7 Ноября 2017 года

Glasnost defence foundation digest No. 821

October 30, 2017


Hackers attack online media in St. Petersburg

By Roman Zakharov, GDF correspondent in North-Western Federal District

Online media came under a new cyberattack on 24 October 2017. The websites Fontanka.ru, Interfax, Novaya Gazeta v Sankt Peterburge, and Novaya Gazeta v Baltii could not be accessed for several hours.

Alexander Gorshkov, editor-in-chief of Petersburg's largest online media outlet Fontanka.ru shared a video and a post on social media in which he called the mastermind and perpetrators behind the cyberattack “terrorists”. He believes that the action was just a piece of a plan aimed at stopping the journalistic investigations against the private military company “Wagner” and the administration of the presidential representative in the North-Western Federal District.

The editorial office listed hundreds of anti-Fontanka.ru stories published by government-controlled media over a short period. Earlier, a Fontanka.ru correspondent was threatened in connection with his articles about “Wagner” operations (see digest 812).

It is not the first attempt to bar readers' access to Russian media outlets by hacking into their websites. The Kommersant Publishing House officially stated that its websites had repeatedly been under DDoS attacks over an extended period, incited by the pro-Kremlin youth movement “Nashi” (Kommersant knows the people who are responsible, but they go unpunished; see digest 557). A massive attack on several mass media in Moscow and Petersburg was carried out in May 2013 (see GDF story in digest 615); following the attack, the affected editorial offices decided to consult with each other and outside experts over cyber security improvement.


Elistinskiy Kuryer editor Vitaly Kadayev pressured in Kalmykia

By Natalia Severskaya, GDF correspondent in Central Federal District

Sovremennaya Kalmykia chief editor Valery Badmayev has told the GDF about strange things happening to his colleague, Elistinskiy Kuryer newspaper editor Vitaly Kadayev.

In summer, Kadayev received information that a criminal group had begun “settling issues” related to the newspaper Elistinskiy Kuryer. Shortly after that, the newspaper sponsor and de facto owner received threats and had to hire a bodyguard.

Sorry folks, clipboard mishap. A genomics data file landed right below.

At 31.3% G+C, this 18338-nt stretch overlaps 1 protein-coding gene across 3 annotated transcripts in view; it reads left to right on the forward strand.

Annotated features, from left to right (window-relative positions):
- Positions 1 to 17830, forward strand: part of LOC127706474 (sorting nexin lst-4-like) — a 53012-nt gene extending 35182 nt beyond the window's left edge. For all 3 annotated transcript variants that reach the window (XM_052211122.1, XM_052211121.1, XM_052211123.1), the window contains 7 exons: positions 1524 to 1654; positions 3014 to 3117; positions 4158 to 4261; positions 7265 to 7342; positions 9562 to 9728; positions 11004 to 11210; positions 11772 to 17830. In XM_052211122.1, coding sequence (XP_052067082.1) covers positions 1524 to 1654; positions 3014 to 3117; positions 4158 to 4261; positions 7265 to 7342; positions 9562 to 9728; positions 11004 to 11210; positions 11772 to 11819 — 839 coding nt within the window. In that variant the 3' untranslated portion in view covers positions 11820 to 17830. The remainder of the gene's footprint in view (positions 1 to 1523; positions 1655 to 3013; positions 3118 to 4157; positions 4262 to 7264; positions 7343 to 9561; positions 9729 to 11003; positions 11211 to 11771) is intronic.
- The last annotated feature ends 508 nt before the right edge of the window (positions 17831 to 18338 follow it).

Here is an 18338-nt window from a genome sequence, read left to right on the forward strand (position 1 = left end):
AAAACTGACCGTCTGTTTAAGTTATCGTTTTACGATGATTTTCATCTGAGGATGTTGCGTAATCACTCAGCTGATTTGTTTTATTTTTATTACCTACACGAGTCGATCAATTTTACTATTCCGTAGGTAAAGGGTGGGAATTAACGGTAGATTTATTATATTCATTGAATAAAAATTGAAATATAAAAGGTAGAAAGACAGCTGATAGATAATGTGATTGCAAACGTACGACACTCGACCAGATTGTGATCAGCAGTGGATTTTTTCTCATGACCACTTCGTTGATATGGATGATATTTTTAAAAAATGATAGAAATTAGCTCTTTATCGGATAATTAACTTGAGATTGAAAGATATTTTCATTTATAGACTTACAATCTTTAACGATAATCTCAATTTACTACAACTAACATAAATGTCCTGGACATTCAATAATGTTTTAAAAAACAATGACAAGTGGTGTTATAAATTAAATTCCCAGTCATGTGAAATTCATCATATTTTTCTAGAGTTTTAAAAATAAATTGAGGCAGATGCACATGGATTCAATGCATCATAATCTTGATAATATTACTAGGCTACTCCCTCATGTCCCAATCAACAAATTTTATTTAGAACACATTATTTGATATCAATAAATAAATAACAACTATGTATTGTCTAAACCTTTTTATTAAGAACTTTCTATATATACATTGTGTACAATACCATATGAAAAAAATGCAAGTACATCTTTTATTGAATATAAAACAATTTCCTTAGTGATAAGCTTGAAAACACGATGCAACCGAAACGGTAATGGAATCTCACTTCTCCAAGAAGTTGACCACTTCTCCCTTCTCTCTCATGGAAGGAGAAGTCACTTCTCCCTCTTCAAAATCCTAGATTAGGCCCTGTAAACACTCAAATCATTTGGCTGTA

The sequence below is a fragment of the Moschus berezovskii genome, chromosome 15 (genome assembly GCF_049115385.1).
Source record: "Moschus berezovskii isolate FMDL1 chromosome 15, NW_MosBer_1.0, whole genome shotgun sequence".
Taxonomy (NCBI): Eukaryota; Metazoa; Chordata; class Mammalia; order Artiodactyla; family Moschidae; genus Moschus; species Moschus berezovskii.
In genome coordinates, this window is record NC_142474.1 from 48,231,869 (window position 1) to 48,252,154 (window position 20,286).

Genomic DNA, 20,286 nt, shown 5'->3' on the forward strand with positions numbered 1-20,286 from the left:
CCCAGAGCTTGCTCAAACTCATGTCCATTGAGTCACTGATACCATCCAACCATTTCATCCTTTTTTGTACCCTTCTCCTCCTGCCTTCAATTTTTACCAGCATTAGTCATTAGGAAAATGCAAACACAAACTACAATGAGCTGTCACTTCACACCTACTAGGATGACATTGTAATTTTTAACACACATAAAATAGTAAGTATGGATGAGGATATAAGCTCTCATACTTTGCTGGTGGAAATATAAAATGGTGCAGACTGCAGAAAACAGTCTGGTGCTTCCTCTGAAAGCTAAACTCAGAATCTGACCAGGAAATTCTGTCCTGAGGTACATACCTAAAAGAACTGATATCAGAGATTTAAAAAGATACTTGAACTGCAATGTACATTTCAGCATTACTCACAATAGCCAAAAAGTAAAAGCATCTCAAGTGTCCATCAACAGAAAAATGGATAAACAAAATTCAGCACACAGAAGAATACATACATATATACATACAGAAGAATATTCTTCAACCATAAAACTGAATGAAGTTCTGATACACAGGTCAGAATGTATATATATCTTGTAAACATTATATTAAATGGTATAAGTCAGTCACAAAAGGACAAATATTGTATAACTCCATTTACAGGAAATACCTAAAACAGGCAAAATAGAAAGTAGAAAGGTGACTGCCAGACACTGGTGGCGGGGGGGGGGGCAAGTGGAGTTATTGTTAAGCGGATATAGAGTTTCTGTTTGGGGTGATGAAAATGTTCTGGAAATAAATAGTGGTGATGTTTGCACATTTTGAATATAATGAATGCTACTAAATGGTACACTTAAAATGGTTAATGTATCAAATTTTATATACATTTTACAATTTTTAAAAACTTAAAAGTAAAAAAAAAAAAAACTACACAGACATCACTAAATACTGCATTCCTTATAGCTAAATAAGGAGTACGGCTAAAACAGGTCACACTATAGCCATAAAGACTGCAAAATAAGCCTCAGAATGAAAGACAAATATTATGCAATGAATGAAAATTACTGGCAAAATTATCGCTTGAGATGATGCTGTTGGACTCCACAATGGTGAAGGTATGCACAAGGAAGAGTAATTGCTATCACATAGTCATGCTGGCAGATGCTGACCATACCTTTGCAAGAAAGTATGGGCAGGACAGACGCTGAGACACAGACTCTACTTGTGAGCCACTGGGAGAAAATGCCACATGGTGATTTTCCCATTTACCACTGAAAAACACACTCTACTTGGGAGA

Next, someone warned Kadayev not to go out in the night-time. And then the trouble began. A car pulled up by the journalist's wife as she was walking her baby in the evening and a man inside offered her to “take a ride” scaring the woman. A stranger later demonstratively took a video with his mobile phone of Kadayev's taking his daughter to the kindergarten.

“I got used to living under constant pressure and provocations, but I had no family at that time, it was only my life on the line. I'm no longer unencumbered; I have a family: two small kids and a wife. As I see it, I believe they've been closing in on my family and me. I can do nothing about it,” Kadayev said.

On 25 October, unidentified persons damaged the Elistinskiy Kuryer editor-in-chief's car.

Separately, these incidents hardly merit attention, but they have been happening in an unnerving sequence. Apparently the Elistinskiy Kuryer editor has come under pressure, but it is unclear who the mastermind is and what objective they pursue.

GDF will keep track of the Kadayev family situation.

City administration spokesman in Sverdlovsk Region punches editor in face for critical publication

By Vladimir Golubev, GDF correspondent in Urals Federal District

Relations with mass media often become a kind of litmus test in assessing the authorities' performance. The situation at the Verkhnyaya Salda district centre might serve as an example. On 25 October, prior to the Town Council session, a deputy and editor of the local newspaper Birzha Novostei Helge Buzunov and Town Hall press secretary Vladimir Maltsev had an argument.

Eyewitnesses said the verbal sparring escalated to a fistfight. Buzunov grabbed Maltsev's shirtfront and shook him; the mayoral press secretary, in response, hit the opposition activist in the face. Deputies and staff intervened to break up the fight.